My daughter Rebecca and my son-in-law Binod graduated from college. Happy times! It was a joy to see my college kids. Especially a joy to be with my daughter Missy when she went to the temple for the first time. On the way back home a rest stop in North Dakota was filled with bison. Best rest stop ever!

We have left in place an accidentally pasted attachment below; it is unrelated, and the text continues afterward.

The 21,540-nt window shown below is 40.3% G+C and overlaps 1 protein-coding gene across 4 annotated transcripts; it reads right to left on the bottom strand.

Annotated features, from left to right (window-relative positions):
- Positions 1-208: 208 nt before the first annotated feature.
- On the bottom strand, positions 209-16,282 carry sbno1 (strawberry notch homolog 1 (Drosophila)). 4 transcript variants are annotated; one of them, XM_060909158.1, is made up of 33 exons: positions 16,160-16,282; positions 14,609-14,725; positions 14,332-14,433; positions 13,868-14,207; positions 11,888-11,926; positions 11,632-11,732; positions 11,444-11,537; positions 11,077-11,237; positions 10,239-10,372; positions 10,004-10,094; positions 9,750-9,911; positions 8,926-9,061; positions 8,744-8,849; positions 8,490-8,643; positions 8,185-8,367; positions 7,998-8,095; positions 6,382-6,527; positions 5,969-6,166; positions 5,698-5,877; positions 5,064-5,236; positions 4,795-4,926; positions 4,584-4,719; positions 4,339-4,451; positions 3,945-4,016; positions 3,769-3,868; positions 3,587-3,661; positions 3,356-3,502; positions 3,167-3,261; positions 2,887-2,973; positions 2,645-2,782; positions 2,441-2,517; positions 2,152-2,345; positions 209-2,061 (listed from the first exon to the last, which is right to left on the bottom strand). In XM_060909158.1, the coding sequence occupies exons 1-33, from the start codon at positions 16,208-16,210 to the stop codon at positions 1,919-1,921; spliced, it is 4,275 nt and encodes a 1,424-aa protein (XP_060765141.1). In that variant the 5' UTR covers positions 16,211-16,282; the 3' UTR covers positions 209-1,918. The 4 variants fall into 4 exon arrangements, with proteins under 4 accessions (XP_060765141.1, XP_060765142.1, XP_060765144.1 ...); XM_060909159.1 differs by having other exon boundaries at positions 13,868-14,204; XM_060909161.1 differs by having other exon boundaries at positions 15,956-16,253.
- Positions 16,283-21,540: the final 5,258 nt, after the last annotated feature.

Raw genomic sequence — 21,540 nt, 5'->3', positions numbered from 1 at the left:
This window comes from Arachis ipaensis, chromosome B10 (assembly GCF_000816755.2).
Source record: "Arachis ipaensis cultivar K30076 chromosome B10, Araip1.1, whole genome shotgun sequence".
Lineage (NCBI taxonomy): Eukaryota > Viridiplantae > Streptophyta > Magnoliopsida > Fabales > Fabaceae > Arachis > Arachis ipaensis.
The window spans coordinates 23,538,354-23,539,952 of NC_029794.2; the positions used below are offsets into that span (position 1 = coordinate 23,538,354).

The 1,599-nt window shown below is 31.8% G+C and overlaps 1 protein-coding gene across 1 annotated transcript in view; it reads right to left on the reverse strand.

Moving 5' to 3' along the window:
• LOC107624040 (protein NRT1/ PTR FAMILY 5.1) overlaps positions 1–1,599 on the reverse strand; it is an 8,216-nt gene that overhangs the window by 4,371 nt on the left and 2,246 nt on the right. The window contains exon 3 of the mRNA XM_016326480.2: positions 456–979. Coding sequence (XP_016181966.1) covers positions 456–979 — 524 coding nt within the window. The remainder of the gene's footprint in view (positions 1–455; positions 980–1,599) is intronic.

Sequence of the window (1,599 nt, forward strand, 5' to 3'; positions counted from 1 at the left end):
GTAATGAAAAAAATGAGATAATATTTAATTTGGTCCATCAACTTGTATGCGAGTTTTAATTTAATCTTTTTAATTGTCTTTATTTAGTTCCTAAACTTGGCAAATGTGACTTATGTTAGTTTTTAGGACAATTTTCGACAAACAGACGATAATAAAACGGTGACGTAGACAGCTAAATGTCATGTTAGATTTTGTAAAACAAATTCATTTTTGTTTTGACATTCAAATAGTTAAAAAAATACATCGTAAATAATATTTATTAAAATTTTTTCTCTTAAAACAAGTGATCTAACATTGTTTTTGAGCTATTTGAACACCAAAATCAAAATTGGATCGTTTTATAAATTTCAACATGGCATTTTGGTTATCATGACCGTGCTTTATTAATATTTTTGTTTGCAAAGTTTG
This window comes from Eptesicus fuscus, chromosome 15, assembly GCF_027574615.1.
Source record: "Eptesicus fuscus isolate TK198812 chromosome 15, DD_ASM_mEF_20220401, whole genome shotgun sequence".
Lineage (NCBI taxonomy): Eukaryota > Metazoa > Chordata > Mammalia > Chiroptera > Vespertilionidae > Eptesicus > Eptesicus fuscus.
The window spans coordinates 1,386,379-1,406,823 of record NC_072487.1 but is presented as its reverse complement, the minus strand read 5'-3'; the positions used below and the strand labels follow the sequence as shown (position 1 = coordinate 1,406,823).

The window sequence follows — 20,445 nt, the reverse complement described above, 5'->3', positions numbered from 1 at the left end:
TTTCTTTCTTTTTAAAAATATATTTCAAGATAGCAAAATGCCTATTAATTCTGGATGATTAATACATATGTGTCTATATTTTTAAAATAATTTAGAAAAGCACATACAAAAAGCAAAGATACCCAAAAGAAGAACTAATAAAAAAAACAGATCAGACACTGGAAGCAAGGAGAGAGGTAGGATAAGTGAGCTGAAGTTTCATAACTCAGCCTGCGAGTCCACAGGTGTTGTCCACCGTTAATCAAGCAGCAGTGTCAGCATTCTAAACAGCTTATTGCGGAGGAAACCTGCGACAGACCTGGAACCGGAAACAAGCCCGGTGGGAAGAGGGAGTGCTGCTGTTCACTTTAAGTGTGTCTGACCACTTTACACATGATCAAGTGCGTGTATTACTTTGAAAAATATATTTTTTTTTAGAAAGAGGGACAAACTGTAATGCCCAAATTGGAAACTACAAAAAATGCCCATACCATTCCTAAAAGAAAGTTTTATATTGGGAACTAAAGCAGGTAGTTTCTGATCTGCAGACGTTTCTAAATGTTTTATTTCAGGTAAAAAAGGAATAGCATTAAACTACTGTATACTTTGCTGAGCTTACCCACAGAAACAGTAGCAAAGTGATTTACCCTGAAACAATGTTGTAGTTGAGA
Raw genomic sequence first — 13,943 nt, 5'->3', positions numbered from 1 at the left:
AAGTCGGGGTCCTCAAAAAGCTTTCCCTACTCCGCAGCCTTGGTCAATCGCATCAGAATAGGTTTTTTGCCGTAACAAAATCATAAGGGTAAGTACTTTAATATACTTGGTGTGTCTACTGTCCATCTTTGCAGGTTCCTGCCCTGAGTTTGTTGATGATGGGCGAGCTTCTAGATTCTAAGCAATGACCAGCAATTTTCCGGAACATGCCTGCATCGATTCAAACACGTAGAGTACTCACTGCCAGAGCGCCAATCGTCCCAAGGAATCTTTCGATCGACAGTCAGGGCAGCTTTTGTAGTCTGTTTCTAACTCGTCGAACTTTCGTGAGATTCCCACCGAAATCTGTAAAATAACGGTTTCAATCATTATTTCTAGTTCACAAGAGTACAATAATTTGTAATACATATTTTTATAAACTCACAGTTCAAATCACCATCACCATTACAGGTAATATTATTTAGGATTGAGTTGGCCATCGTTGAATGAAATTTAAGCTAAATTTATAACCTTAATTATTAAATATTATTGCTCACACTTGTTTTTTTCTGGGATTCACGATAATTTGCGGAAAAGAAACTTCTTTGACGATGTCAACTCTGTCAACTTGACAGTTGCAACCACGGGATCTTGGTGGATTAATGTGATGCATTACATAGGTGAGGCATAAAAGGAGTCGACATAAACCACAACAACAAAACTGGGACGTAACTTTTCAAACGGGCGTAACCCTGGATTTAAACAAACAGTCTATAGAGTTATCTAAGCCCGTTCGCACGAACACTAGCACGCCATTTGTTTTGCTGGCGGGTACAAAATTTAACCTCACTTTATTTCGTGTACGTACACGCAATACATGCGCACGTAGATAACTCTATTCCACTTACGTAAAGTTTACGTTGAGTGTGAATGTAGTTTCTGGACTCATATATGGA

I found another use for mason jars-- lactofermentaion. I use mason jars for basic food storage, long term food storage and for organizing my spice cupboard. Plastic absorbs flavor and grease, glass is always easy to clean and mason jars are cheaply available all the time. I love mason jars. ANYWAY, onto lactofermentation. The easiest way to explain it is sauerkraut, or kimchee. That is what lactofermentation is. It's basically some food (cabbage is an easy one) salted down and allowed to ferment. To encourage the type of fermentation you want, add a few spoonfuls of whey (the watery stuff on the yogurt). I packed all this into a mason jar, weighted down the cabbage, so it was under the juices, and one week later I have sauerkraut. It's peasant food. Seems like a lot of peasant food is insanely easy to make. Bread, cheese, stew, etc. Now I can add lactofermented foods to the list. Another thing I made was pineapple vinegar using the outside peel of a fresh pineapple. It's basically the same steps, but no salt. I did add some distilled water to the mix. I like the taste of it. I understand pineapple vinegar is really common in Mexico. It sure is easy to make. Slice the outside skin and the core off a fresh pineapple (and eat the fruit!) cut it up, put it in a mason jar, add a few spoonfuls of whey, fill it to the top with distilled water, weigh it down so the solids are underneath the liquids and wait a week. Mason jars, the answer to so many questions I didn't realize I needed to ask.